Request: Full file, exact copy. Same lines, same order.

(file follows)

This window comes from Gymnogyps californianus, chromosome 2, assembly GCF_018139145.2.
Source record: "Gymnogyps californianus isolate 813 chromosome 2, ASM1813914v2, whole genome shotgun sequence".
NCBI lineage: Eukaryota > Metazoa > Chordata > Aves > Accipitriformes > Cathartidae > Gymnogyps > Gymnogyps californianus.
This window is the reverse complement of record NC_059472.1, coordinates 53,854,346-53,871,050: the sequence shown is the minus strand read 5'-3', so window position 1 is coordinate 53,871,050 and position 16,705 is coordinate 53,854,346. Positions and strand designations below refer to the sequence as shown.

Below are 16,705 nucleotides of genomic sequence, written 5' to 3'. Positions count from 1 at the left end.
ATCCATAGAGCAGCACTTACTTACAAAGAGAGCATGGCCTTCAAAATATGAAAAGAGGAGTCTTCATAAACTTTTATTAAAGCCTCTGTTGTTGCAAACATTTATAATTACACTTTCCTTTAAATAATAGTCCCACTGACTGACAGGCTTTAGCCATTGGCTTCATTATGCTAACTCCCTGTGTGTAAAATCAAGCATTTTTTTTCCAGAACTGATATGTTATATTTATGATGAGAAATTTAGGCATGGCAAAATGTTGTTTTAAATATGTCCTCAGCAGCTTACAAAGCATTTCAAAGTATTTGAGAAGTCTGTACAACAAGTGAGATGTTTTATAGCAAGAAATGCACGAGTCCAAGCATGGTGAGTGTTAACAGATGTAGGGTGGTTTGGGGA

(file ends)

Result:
This window comes from Gymnogyps californianus, chromosome 2, assembly GCF_018139145.2.
Source record: "Gymnogyps californianus isolate 813 chromosome 2, ASM1813914v2, whole genome shotgun sequence".
NCBI lineage: Eukaryota > Metazoa > Chordata > Aves > Accipitriformes > Cathartidae > Gymnogyps > Gymnogyps californianus.
This window is the reverse complement of record NC_059472.1, coordinates 53,854,346-53,871,050: the sequence shown is the minus strand read 5'-3', so window position 1 is coordinate 53,871,050 and position 16,705 is coordinate 53,854,346. Positions and strand designations below refer to the sequence as shown.

Below are 16,705 nucleotides of genomic sequence, written 5' to 3'. Positions count from 1 at the left end.
ATCCATAGAGCAGCACTTACTTACAAAGAGAGCATGGCCTTCAAAATATGAAAAGAGGAGTCTTCATAAACTTTTATTAAAGCCTCTGTTGTTGCAAACATTTATAATTACACTTTCCTTTAAATAATAGTCCCACTGACTGACAGGCTTTAGCCATTGGCTTCATTATGCTAACTCCCTGTGTGTAAAATCAAGCATTTTTTTTCCAGAACTGATATGTTATATTTATGATGAGAAATTTAGGCATGGCAAAATGTTGTTTTAAATATGTCCTCAGCAGCTTACAAAGCATTTCAAAGTATTTGAGAAGTCTGTACAACAAGTGAGATGTTTTATAGCAAGAAATGCACGAGTCCAAGCATGGTGAGTGTTAACAGATGTAGGGTGGTTTGGGGA